Or, what can I achieve in the 80 days remaining?
Willy Fog went around the world in 80 days, what can I do?
As a documented procrastinator, suddenly seeing that I had 80 finch-free days left surprised me. Clearly, now isn’t the time for a 70.3 Ironman or spartan race, but perhaps some of my more sedate, creative ambitions could be tackled?
In this spirit, I have been updating my honest pregnancy timeline, documenting minute but telling details of the experience.
My final push is another ‘honest’ bit of nostalgia, it’s called Crap Jobs and it’s my attempt to analyse my less-than-stellar career so far, to spot patterns, acknowledge my mistakes, as well as those moments of bad timing. Whilst writing it is grimly entertaining, it’s also galling to write from such a perspective of failure, clearly, but hopefully I will learn something form it and expel a few demons at the same time. On verra.
Coding in the wild… a test
For my first project, I plan to design a site that will do the following:
NYC Recycling Schedules and Exceptions
- user enters address
- site reports back the recycling schedule for that address on the day in question
- options include:
- regular scheduled delivery, in which case icons will appear showing the items to be put out for recycling.
- no delivery scheduled
- delivery exception, which might then trigger email to signed up users
This idea came to me as our building was handed yet another sanitation fine, seemingly at random by the Department of Sanitation. Each fine is $ 100, and it’s starting to add up. I’m pretty good on the regularly-scheduled pick-ups but the exceptions, due to holiday schedules or inclement weather cause problems because then the rubbish is just left to pile up. This in itself usually doesn’t result in a fine, but it does mean the rubbish gets ripped open, causing it to spill on the street, and that does result in a fine. No more! No more! It’s quite cool that this is going to happen, I can tick something off my project list, as referenced in this earlier post.
Or – what unites Frank Rose, Charlie Melcher, Maria Popova, Scott McCloud and Derek Walcott?
In my mind, something does, but first, some exposition:
I did one of those slightly useless but thoroughly interesting degrees, studying Classical Civilisation at the University of Warwick and whilst this degree in no way trained me for any sort of profession, it was definitely influential for shaping some of my ideas and critical thinking skills.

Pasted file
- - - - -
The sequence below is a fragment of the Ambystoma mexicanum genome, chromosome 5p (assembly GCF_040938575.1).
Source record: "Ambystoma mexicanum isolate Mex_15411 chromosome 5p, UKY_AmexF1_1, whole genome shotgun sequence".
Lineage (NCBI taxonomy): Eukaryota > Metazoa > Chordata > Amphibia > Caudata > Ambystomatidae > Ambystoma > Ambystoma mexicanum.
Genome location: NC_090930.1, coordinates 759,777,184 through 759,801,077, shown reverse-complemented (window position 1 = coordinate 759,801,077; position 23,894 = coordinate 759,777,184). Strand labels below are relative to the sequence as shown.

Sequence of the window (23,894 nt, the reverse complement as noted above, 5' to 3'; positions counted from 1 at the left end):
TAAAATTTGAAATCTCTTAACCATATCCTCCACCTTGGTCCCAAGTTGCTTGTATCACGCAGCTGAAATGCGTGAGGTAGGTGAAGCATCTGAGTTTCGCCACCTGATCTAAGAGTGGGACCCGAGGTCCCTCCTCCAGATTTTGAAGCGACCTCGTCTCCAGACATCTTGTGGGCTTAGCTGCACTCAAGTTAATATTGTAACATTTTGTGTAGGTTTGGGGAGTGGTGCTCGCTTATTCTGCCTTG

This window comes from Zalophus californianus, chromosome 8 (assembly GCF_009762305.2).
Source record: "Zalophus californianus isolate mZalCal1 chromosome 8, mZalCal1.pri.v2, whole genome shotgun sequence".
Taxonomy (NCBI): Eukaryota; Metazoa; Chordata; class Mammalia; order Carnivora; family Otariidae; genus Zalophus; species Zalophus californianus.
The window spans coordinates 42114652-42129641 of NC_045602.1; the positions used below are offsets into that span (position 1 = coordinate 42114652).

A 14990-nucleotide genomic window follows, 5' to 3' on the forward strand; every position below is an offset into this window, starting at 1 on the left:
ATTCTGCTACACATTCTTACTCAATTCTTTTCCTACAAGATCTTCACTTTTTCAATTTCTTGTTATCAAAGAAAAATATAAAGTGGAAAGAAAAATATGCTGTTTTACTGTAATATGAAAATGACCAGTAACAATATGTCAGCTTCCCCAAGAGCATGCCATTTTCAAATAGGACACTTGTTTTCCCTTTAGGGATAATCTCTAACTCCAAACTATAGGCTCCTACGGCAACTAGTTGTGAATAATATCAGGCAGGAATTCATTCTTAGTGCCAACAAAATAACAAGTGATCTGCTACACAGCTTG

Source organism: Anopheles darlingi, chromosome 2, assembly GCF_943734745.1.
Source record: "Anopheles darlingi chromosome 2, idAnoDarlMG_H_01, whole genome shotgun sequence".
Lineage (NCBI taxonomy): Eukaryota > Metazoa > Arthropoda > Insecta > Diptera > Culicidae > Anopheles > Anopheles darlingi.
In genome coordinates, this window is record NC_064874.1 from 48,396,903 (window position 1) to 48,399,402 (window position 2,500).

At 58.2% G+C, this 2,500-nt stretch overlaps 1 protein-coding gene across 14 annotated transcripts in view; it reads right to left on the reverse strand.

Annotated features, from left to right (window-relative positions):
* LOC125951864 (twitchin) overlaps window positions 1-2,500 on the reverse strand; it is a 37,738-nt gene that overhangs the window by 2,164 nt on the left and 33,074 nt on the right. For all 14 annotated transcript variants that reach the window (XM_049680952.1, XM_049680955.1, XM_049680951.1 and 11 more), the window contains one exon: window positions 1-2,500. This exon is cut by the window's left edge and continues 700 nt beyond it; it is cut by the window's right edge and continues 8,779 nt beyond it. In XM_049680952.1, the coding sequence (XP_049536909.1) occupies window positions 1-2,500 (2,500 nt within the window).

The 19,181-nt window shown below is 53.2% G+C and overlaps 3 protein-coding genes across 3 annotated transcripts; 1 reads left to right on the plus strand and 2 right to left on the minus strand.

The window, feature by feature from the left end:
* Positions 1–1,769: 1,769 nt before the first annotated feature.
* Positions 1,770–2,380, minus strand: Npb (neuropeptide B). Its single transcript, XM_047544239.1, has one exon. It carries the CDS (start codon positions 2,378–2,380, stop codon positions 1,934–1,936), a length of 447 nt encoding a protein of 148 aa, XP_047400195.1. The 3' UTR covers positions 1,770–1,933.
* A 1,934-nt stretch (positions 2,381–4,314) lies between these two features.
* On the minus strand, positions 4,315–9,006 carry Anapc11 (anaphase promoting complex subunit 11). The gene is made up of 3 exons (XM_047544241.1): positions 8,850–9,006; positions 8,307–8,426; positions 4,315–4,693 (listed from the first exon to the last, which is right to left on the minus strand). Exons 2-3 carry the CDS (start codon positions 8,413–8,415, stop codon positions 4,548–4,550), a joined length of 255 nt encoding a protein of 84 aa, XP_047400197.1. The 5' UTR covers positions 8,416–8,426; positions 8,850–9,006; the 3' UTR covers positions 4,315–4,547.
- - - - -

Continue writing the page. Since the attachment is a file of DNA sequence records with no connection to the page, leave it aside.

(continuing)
Branding and Copy – how to convey trust?
Front-End Web Development and I are going on a date tomorrow night and I’m cautiously optimistic that it’s going to lead to several more and be the start of something enduring.
My last post was in May, however I have been working like a whirling dervish elsewhere on the internets, all with a view to improving my working knowledge and understanding.
The Honest Account Project
Myles Tanzer’s article on Buzzfeed, summarising the leaked New York Times Report, reminded me of something the delightfully-clever Frank Rose wrote in his article last year for the Milken Report.
Societies tend to resemble the technologies that define them.
The LA Times has, this very morning, released a site update. We were given some idea what to expect from Eddy Hartenstein’s email, detailing responsive design, image-centric journalism. So far, so now, so what?
Happily, the new site looks good. Slick, cool, and of the time, which, as shallow as it sounds, does mean something to users. Outdated websites are just a bit depressing to use and also reflect badly on the company. So this is good. I will discuss each of the features in more detail, but the first glaring, searing observation is the dominance of Twitter over Facebook, or other social networks on article pages.
Radiolab’s recent podcast examine 60 words, one sentence, written on 14th September 2001 that have been the basis for America’s foreign policy ever since. Extraordinary rendition, Guantanomo, drone strikes: everything has been hung on this one sentence, a rather vague, dry sentence at that. As ever, with anything fiercely controversial, the language is deliberately muted and legal, to mitigate the drama that lies just beneath the surface.
This one sentence, signed into law by Bush called the Authorization for Use of Military Force (AUMF).
TL;DR: Publishers are now newswires and it’s always all about the user. UX For the Win!
On this distressingly cold morning, armed with coffee and my laptop checking the news via twitter, I spotted this tweet from @BBCOS, retweeted by @BBCNews
BBC Open Source Tweeting About Vice’s Content